Additionally, we performed CK19 staining in liver sections to investigate the pattern of ductular reaction during BDL-triggered liver injury (figure 6D). WT and Jnk1Δhepa mice presented larger extension of the portal tract compared with the Jnk1−/− mice. Moreover, necrotic areas and periportal CK-19-positive hepatocytes, a sign of periportal cholestasis, were present in WT and Jnk1Δhepa mice but not in Jnk1−/− mice (figure 6D).

Jnk1 is essential for HSCs transdifferentiation

The array analysis and immunohistochemistry suggested differences in HSCs activation during chronic liver injury; we thus tested the importance of Jnk1 for HSCs transdifferentiation into myofibroblasts. Primary HSCs from WT, Jnk1−/− and Jnk1Δhepa mice were isolated using a FACSAria-based protocol (see online supplementary figure S6A).14 In these cells, proliferation, apoptosis and transdifferentiation were studied in vitro over a time period of 10 days. We first investigated pJnk and αSMA expression in WT HSCs. Our results clearly demonstrated that αSMA expression and Jnk activation were associated with HSCs transdifferentiation (figure 7A).

Figure 7

Jnk1 in hepatic stellate cells (HSCs) is essential for the pathogenesis of liver fibrosis. Primary HSCs were isolated from wildtype (WT), Jnk1−/− and Jnk1Δhepa mice. A total of 150,000 cells were seeded in six-well plates and cultivated for up to 10 days. (A) Co-immunofluorescence staining for pJnk (red) and α-smooth muscle actin (αSMA) (green) was performed in WT cells day 4 to day 10 after isolation. (B) Morphology and cell density was confirmed by phase contrast microscopy at day 4 and day 7 after isolation. Primary HSCs isolated from WT, Jnk1−/− and Jnk1Δhepa livers were costained for Ki-67 and αSMA at day 4 and day 7 after isolation. (C+D) mRNA expression analysis of collagen IA1 (C) and PDGFR-β (D) was quantified by RT-PCR of samples taken from isolated primary HSCs at day 7 of culture. Values are mean±SEM from at least six mice per group (*p<0.05).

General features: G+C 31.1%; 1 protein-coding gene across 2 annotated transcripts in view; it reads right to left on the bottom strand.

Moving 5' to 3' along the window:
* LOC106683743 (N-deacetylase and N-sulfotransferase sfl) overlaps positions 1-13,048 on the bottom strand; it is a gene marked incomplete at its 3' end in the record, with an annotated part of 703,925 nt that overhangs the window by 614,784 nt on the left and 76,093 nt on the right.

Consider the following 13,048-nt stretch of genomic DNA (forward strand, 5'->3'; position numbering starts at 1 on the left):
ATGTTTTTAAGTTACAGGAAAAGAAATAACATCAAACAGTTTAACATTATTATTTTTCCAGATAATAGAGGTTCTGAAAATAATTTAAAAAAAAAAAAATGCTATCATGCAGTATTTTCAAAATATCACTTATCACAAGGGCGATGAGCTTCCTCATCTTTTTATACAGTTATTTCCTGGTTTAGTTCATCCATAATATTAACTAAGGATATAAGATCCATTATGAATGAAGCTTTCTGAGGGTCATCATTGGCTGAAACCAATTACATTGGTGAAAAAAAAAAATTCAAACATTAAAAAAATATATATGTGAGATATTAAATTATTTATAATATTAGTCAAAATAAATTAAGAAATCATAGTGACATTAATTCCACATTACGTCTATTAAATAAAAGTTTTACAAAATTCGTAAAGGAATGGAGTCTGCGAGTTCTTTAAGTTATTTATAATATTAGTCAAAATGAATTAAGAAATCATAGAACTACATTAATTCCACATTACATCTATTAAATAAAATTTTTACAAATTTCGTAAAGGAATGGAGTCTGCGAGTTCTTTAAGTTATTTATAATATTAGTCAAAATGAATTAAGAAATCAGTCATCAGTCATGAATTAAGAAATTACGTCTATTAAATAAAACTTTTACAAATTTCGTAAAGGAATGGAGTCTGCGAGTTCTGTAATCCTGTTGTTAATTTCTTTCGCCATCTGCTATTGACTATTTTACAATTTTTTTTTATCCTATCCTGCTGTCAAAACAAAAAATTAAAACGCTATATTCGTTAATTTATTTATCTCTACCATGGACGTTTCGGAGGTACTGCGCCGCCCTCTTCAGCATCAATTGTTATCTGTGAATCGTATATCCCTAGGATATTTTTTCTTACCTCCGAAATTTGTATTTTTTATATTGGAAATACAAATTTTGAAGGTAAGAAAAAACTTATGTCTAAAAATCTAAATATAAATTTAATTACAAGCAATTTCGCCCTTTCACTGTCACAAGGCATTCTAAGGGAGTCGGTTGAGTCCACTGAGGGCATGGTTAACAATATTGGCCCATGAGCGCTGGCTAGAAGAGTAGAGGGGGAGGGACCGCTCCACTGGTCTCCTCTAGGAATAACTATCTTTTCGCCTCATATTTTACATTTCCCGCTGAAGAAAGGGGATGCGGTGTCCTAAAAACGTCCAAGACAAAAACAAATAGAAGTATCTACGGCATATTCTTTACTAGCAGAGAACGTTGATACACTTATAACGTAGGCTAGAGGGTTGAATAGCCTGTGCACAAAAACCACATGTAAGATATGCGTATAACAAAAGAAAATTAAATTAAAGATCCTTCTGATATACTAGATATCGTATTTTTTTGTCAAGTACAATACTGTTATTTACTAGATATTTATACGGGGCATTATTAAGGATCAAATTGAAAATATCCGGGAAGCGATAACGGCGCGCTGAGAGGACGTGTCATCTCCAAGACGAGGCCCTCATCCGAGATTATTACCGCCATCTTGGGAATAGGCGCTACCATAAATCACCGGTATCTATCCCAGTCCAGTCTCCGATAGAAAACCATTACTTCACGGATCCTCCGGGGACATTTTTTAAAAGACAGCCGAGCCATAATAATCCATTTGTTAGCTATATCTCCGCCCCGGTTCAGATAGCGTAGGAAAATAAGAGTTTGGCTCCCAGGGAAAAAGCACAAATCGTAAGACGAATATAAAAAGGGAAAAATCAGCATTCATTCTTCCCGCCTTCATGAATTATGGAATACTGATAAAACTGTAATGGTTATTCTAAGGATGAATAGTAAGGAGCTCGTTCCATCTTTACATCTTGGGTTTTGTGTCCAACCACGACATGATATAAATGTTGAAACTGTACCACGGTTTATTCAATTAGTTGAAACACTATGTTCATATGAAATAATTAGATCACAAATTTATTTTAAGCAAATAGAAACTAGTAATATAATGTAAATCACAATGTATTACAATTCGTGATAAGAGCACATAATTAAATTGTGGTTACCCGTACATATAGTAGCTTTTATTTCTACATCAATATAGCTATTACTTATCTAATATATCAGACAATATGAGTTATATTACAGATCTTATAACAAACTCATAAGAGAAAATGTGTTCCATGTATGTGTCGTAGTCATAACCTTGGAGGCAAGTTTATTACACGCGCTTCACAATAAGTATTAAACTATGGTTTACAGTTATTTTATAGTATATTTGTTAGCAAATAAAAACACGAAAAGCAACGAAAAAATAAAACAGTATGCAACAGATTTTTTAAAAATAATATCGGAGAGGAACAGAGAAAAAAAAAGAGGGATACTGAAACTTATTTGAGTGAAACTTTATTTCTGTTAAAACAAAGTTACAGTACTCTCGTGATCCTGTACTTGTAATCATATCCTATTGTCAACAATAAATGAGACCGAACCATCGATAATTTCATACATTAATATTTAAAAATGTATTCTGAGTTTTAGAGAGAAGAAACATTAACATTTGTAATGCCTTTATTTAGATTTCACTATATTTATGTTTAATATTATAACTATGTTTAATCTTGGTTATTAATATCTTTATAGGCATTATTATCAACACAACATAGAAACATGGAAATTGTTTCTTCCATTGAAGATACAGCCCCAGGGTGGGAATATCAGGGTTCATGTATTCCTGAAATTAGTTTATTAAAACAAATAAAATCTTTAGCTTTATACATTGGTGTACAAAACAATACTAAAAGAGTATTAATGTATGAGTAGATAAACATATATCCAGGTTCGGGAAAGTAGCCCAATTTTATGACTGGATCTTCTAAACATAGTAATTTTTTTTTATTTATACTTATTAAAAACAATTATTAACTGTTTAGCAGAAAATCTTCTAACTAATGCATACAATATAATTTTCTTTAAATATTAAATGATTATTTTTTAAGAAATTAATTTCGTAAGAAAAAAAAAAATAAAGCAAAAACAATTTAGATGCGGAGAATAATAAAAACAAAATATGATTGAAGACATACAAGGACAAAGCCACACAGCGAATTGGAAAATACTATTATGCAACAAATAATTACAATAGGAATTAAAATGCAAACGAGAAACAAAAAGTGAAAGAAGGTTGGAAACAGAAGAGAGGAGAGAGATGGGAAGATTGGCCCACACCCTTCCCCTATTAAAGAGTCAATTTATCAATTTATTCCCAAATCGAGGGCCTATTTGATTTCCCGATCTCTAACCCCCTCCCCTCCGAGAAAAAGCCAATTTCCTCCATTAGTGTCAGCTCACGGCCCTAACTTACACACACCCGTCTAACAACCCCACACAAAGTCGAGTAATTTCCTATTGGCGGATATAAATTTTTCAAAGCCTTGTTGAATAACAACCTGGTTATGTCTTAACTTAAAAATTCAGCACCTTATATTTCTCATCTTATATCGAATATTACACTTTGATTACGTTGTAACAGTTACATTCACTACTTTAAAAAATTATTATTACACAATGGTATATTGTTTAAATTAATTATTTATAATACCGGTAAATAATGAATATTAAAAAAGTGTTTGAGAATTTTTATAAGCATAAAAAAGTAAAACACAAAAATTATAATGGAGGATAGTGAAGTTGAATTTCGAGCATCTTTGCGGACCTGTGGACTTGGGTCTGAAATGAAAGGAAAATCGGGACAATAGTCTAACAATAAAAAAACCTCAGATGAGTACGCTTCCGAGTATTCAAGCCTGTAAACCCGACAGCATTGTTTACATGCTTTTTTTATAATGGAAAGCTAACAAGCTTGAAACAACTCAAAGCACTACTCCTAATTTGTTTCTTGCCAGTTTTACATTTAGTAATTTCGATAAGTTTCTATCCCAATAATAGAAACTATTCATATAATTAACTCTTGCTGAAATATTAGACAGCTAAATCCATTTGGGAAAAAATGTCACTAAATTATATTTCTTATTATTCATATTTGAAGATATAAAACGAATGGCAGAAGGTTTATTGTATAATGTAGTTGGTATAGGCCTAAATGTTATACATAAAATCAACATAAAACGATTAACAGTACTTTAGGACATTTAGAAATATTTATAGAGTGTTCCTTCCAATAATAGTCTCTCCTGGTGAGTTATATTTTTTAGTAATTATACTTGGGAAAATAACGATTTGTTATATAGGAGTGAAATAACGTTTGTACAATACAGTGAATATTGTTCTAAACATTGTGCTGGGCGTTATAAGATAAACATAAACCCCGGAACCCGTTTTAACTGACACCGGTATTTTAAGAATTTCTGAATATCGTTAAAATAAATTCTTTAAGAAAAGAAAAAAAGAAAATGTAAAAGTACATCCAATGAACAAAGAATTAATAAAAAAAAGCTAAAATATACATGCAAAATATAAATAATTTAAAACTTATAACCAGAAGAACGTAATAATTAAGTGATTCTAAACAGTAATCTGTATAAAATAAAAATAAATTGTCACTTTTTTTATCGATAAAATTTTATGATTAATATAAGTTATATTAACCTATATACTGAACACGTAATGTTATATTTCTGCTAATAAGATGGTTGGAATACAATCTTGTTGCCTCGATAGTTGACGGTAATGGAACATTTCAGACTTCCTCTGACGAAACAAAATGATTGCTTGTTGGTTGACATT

Next, we quantified the number of HSCs throughout time in vitro. The total number of living WT and Jnk1Δhepa HSCs increased continuously up to 10 days, whereas proliferation in Jnk1−/− HSCs was significantly attenuated (figure 7B, see online supplementary figure S6B). These differences were further confirmed using immunofluorescence stainings for Ki-67 and αSMA. HSCs derived from Jnk1−/− mice showed significantly less Ki-67 and αSMA expression compared with HSCs derived from WT or Jnk1Δhepa livers (figure 7B). Additionally, we performed TUNEL analysis of seeded HSCs up to 10 days after isolation. In these experiments, HSCs derived from Jnk1−/− livers were more prone to cell death compared with Jnk1Δhepa or WT cells (see online supplementary figure 6C,D).

Subsequently, we quantified mRNA expression of αSMA, collagen IA1 and PDGFR-β, which are all known to be activated during HSCs transdifferentiation. HSCs from Jnk1−/− mice showed downregulation of αSMA (see online supplementary figure S6E), collagen IA1 and PDGFR-β compared with WT and Jnk1Δhepa animals (figure 7C,D). Altogether, in vitro experiments with primary HSCs confirmed the in vivo studies defining Jnk1 as an essential factor involved in HSCs activation and transdifferentiation.

Adenoviral-mediated Jnk1 deletion in primary HSCs prevents transdifferentiation and promotes apoptosis

We next aimed to delete Jnk1 expression in HSCs to better define its relevance for transdifferentiation into myofibroblasts. To this end, we isolated primary HSCs from Jnk1 floxed mice (Jnk1f/f) and infected these cells 2 days after plating with adenoviruses coexpressing either cre-recombinase and enhanced green fluorescent protein (EGFP) (AdvCRE) or EGFP only (AdvCTRL). Transactivation and differentiation of HSCs into myofibroblasts were studied 7 and 10 days after plating, respectively (figure 8A,F, see online supplementary figure 7A,C).

Figure 8

Targeted deletion of Jnk1 in synchronised primary hepatic stellate cells (HSCs) prevents transactivation and promotes cell death. Primary HSCs were isolated from Jnk1f/f mice. A total of 150,000 cells were seeded in six-well plates for 7 days. On day 2, HSCs were infected with adenovirus coexpressing cre-recombinase and EGFP (AdvCRE) or EGFP (AdvCTRL) using 2×108 virions/ml or left completely untreated. Representative images of the morphology and cell density were obtained by phase contrast microscopy at day 7 in culture. (A) Phase contrast microscopy showing density and morphology of HSCs. (B) The efficiency of adenoviral infection was confirmed by EGFP-mediated fluorescence (green). (C) Primary HSCs were costained with Ki-67 (red) and α-smooth muscle actin (αSMA) (green) 7 days after plating. (D) Representative TdT-mediated dUTP-biotin nick end labelling (TUNEL) stainings of primary HSCs from Jnk1f/f mice at day 7 of culture. Apoptotic cells are stained green; total cells were counterstained with DAPI (blue). (E and F) mRNA expression of αSMA (E) and collagen IA1 (F) were quantified by RT-PCR of samples taken from adv-infected primary HSCs after 7 days in culture. Values are mean±SEM from at least 3–4 mice per group (*p<0.05; **p<0.01; ***p<0.001).